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Roast Beef and Custard – Patient-Centred Care
An article published in Care Home Catering, reporting on the presentations given at their latest Forum event focussing on patient-centred care, makes entertaining reading – not least because the somewhat frequent mention of humble custard.
We need a more person–centred approach to nutrition
Custard first crops up in a presentation highlighting the importance of staff supporting patient-led catering. Phil Shelley, Chair of Hospitals Caterers Association, recounted the story of a gentleman who put a blob of custard on every single meal he gave his wife because she loved the colour yellow – she didn’t actually eat it but it enhanced her enjoyment and intake of the meal. Leaving his wife in the care of staff concerned the gentleman because he felt she wouldn’t receive this personalised touch, so important to him. And so Phil reassured the gentleman that they would give his wife what she wanted – including a blob of custard on her roast. Interestingly the hardest job was ensuring the staff did this as it was so out of the ordinary. So staff need to think more flexibly to give people what they want.
This anecdote emphasises the importance of individuality, and in the case of the blob of custard how simple (and cheap) it was to improve nutrition intake. It reminds us that we should not make assumptions about people’s preferences.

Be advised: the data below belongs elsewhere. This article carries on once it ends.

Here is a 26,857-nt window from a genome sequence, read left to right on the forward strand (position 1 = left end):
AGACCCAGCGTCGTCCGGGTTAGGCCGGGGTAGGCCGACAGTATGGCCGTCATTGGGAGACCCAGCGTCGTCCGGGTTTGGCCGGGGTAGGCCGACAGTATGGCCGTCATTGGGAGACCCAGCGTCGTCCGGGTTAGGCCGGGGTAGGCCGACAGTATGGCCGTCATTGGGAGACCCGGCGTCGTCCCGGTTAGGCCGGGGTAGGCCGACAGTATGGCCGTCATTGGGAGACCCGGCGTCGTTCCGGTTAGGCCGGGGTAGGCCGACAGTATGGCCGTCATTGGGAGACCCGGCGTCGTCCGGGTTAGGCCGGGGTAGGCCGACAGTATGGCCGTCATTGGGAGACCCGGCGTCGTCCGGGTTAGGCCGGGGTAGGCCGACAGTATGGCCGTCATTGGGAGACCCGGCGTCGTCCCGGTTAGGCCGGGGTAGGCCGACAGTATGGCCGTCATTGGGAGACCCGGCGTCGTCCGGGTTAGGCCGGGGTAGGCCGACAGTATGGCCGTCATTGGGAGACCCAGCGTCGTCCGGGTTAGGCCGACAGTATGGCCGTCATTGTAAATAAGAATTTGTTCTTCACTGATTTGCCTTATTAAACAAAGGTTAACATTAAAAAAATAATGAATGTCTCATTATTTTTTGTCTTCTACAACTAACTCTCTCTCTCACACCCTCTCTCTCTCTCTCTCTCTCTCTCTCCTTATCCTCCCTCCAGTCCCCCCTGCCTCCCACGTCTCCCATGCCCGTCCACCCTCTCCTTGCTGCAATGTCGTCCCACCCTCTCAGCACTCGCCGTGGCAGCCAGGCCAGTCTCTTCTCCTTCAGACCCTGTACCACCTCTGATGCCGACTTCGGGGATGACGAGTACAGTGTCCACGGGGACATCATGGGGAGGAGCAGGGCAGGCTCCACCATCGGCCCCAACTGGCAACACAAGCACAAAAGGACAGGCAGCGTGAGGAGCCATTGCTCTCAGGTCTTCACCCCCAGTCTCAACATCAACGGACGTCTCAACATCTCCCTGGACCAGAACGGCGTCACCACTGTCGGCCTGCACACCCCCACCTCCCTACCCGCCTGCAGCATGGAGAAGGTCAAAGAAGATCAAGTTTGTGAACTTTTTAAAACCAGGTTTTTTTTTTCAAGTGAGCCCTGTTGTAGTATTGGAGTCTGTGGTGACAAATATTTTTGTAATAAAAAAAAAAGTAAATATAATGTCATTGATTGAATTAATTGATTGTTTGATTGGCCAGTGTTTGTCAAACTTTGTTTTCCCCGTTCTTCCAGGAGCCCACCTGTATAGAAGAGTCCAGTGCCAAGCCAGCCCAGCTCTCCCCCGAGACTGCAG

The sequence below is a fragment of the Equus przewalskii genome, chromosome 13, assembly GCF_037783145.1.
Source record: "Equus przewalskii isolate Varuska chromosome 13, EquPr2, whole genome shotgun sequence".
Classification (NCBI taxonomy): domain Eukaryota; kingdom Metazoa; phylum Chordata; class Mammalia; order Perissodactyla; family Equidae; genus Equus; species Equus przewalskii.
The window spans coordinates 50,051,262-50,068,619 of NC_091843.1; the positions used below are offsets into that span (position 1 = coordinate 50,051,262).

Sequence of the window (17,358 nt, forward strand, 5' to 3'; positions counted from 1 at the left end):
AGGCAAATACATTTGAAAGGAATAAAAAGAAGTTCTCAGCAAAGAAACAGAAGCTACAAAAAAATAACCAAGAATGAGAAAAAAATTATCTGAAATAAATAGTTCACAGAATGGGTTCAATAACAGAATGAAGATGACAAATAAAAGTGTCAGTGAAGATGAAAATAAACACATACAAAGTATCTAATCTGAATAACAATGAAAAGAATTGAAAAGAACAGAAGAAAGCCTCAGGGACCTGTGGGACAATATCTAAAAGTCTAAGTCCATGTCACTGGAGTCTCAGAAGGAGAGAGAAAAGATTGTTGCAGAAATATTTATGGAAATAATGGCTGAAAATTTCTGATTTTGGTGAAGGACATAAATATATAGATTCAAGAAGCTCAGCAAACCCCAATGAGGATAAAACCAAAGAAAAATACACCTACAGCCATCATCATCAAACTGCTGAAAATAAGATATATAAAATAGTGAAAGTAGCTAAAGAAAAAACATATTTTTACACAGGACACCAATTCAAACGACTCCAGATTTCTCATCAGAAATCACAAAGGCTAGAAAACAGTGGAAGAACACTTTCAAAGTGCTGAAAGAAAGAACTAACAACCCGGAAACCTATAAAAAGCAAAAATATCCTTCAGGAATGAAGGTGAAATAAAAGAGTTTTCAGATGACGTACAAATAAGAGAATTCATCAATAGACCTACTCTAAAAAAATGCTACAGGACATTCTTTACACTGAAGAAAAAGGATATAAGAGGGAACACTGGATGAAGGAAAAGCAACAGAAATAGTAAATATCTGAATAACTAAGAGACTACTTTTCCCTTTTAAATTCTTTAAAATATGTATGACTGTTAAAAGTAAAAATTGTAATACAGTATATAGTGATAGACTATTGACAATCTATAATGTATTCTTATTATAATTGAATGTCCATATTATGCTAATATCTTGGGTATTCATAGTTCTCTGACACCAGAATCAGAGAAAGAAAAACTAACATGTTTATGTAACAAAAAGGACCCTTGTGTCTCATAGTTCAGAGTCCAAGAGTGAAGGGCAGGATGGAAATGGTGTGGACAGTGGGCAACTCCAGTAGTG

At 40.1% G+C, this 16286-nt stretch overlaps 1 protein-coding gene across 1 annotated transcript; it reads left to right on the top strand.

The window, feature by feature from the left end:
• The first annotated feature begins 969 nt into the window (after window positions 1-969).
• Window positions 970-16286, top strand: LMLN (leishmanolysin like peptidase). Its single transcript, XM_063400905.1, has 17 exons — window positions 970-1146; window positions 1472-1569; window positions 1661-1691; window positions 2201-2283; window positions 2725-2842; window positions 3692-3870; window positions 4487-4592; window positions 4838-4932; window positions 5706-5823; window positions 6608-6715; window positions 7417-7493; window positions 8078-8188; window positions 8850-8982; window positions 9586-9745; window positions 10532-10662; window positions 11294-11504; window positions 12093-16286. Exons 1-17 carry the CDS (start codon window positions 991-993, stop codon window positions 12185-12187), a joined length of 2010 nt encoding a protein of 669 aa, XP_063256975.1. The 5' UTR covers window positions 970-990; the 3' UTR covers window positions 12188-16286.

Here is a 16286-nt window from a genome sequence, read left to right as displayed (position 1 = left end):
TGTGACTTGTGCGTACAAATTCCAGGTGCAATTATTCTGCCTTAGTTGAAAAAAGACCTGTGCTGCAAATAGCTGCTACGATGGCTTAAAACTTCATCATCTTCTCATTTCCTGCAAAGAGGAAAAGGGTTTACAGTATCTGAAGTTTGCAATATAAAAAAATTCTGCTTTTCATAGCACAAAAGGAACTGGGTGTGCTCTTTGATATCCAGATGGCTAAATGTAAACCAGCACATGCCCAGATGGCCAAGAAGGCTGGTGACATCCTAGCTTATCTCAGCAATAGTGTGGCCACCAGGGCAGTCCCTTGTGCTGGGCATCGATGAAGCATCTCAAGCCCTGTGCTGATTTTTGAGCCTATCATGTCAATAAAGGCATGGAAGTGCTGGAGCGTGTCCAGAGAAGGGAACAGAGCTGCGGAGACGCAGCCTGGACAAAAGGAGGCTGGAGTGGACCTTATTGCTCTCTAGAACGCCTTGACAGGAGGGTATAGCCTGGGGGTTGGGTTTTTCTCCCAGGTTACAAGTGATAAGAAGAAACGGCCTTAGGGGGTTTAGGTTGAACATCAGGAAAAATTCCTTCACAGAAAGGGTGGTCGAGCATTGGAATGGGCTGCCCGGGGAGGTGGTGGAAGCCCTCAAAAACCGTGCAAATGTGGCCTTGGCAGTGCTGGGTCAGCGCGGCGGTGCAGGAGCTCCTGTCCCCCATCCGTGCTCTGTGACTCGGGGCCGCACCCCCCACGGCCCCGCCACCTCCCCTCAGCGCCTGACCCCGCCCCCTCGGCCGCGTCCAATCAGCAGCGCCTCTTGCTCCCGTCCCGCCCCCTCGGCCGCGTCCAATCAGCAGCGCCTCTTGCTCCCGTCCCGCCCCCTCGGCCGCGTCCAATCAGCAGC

Focus on talking to not talking about older people
Another speaker at the Forum, Dr Lisa Wilson, highlighted that we should be talking about prevention of malnutrition rather than focussing purely on treatment, and we should stop talking ‘about’ older people and rather talk ‘to them.’ This will facilitate exploring what they are experiencing and what they need – and if for a person with dementia that is roast beef and custard, it may well be exactly what they want.
Included at the end of the article would you believe was another roast beef and custard anecdote – a carer had taken her husband with dementia to a self-service café where they picked roast beef as a main and apple pie and custard as dessert. He promptly put the apple pie and custard on top of the beef. Despite her embarrassment, the wife relayed that it had all been eaten and thoroughly enjoyed. The wife’s embarrassment may signify something of our in depth beliefs about what and how we should eat. Staff caring for service users need to change from a judgemental response to embracing personal differences. A person-centred approach means recognising we are all individuals.
The report makes a further poignant point that we should remember – that if service users have lost much of their independence when they come into a residential home, giving them a choice of what to eat is core.
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